The town of Nessebar (9437 inhabitants) is situated on a small peninsula and on the land jutted out into the sea, 37 km north-east of Bourgas and 429 km east of Sofia. Its beach is considered to be the best along the Black Sea coast. The big sandy strip of land between the town and the village of Ravda is covered with extremely fine and abundant clean golden sand. There are marvellous dunes next to the coast. The green copses by the sandy strips provide a cool breath of air during the hot days.
The town was founded on the place of a Thracian fisherman’s settlement that was named Menabryia, which meant the town of Mena (the founder of the settlement). In the 6th century BC it was a colony of the Megarus tribe from ancient Greece, immigrants from Byzantium and Kalhedon. It remained the only Doric colony along the Black Sea coast, as the rest were typical Ionic colonies.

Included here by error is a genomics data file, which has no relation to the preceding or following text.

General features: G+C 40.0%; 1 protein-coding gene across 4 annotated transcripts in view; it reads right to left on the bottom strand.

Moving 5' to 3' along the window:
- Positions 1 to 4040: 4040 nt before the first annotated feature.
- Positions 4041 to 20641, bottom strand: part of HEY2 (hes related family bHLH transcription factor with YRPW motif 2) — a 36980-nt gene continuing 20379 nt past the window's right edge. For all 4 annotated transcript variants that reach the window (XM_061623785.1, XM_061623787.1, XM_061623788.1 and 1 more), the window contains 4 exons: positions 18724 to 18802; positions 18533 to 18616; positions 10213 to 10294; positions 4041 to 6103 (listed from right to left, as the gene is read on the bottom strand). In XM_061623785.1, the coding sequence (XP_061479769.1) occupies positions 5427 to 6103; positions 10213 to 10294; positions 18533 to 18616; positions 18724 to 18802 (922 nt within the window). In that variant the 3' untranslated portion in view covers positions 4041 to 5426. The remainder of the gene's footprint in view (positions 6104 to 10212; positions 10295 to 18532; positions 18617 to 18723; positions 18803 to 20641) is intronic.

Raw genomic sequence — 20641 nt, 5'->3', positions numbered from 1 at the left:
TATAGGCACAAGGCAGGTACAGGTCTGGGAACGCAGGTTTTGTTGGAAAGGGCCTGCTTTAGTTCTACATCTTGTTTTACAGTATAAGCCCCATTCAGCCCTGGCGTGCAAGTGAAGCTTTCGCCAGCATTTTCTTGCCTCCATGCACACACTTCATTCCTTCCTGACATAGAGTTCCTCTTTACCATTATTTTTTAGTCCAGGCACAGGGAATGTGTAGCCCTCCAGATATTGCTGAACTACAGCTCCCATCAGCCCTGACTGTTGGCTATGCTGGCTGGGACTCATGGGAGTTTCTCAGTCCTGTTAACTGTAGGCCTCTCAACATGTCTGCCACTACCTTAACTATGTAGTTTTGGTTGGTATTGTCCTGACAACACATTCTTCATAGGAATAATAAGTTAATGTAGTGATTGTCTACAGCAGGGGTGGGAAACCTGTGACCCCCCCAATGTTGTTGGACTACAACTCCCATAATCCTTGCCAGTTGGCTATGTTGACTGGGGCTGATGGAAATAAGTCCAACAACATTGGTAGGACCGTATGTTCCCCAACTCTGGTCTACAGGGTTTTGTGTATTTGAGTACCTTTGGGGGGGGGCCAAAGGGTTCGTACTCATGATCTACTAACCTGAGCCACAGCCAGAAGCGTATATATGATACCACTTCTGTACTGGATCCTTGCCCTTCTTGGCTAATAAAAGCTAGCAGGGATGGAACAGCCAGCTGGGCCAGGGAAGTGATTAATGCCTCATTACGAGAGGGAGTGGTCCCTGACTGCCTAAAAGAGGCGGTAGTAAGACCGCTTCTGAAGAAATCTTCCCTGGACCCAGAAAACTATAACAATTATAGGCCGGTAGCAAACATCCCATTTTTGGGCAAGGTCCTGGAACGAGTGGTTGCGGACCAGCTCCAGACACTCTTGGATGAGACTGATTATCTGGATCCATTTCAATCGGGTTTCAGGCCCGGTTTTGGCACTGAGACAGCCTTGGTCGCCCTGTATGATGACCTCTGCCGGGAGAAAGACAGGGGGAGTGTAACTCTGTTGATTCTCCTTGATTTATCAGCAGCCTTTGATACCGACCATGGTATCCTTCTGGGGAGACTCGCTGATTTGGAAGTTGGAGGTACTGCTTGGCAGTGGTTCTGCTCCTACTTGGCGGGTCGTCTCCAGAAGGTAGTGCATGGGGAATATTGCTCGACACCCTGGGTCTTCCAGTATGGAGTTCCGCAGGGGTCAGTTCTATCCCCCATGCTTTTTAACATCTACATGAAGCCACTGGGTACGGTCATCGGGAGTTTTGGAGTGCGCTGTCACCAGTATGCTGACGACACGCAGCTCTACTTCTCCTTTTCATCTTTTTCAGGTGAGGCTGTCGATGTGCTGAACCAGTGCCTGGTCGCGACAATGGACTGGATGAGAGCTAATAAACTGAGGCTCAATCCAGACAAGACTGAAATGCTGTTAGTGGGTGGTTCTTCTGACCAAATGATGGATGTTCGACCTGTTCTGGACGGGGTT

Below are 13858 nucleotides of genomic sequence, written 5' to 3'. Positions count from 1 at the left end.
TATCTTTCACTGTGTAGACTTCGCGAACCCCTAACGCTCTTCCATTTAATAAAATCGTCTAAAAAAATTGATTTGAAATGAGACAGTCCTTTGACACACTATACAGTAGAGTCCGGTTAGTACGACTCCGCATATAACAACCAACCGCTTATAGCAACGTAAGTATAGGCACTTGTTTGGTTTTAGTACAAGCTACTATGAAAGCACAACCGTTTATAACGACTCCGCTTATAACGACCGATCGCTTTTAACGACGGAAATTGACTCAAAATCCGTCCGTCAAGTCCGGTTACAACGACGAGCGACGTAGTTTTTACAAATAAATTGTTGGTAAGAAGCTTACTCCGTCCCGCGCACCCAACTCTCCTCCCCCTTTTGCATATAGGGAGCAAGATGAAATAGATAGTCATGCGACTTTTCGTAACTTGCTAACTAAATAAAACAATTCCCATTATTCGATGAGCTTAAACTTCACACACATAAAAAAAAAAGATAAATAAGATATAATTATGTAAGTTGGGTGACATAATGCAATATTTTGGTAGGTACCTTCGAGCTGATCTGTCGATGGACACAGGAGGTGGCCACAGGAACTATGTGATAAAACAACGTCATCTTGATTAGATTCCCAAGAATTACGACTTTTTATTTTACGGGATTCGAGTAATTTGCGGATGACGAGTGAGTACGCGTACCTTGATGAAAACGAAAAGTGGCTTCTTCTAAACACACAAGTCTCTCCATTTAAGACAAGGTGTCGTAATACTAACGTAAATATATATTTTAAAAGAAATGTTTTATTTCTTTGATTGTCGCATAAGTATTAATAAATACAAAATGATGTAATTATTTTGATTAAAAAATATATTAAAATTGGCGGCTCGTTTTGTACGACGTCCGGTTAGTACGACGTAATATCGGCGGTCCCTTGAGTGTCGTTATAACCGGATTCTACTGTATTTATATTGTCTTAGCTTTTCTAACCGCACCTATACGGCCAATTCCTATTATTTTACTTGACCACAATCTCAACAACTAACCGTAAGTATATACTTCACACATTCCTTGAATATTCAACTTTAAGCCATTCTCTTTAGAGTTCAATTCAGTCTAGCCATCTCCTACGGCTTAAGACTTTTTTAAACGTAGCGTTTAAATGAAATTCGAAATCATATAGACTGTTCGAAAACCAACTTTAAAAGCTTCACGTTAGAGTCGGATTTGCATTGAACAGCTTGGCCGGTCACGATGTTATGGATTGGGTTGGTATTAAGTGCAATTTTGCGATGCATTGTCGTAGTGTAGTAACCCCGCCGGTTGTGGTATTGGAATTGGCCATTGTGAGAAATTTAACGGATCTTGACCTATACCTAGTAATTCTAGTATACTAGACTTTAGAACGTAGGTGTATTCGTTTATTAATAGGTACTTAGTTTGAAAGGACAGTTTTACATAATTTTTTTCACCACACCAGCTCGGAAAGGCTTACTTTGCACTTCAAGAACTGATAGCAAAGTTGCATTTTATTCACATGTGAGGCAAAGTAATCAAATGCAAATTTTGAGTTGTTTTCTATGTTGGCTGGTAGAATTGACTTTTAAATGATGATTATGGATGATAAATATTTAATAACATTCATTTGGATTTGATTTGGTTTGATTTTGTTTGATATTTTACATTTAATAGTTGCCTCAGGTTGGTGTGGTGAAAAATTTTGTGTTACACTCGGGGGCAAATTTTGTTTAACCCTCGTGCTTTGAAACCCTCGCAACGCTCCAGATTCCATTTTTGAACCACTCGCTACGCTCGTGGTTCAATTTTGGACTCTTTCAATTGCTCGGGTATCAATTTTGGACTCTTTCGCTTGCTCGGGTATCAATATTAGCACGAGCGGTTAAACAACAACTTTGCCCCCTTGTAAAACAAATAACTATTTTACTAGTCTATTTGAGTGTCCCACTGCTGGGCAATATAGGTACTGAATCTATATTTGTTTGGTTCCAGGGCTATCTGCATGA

The Greeks named it Messembria and it grew into a big and well-fortified town-state with natural protection both from the land and the sea. It was equipped with water mains, a system of sewers, fortified walls, amphitheatre and numerous cult buildings the most impressive of which was the temple of Apollo. It became a commercial centre and plenty of goods from the Aegean and the Mediterranean basins were traded there. The excavated objects testify to a brisk trade with the ancient world.
The town maintained excellent relations with the neighbouring Thracian tribes and minted its own coins in 5th century BC. Two centuries later it grew so much that it founded its own colony called Navlohos near Obzor. The whole land between Nessebur and Obzor used to be a granary that supplied the two colonies with food as well as products of exchange and import. In 1st century BC the town fell under Roman rule and surrendered to Marcus Lukulus’ legions so that it did not suffer any devastation. It was then that the constructions of the second colony of Messembria began, to the south of it - Anhialo (present day Pomorie).
In the early Middle Ages the town restored the fortress walls and until 812 it was part of Byzantium. In the same year it was conquered by Khan Kroum with no resistance put up, and was included in the territory of Bulgaria. Many a time the town was under the rule of the Bulgarians and then in the hands of the Byzantines.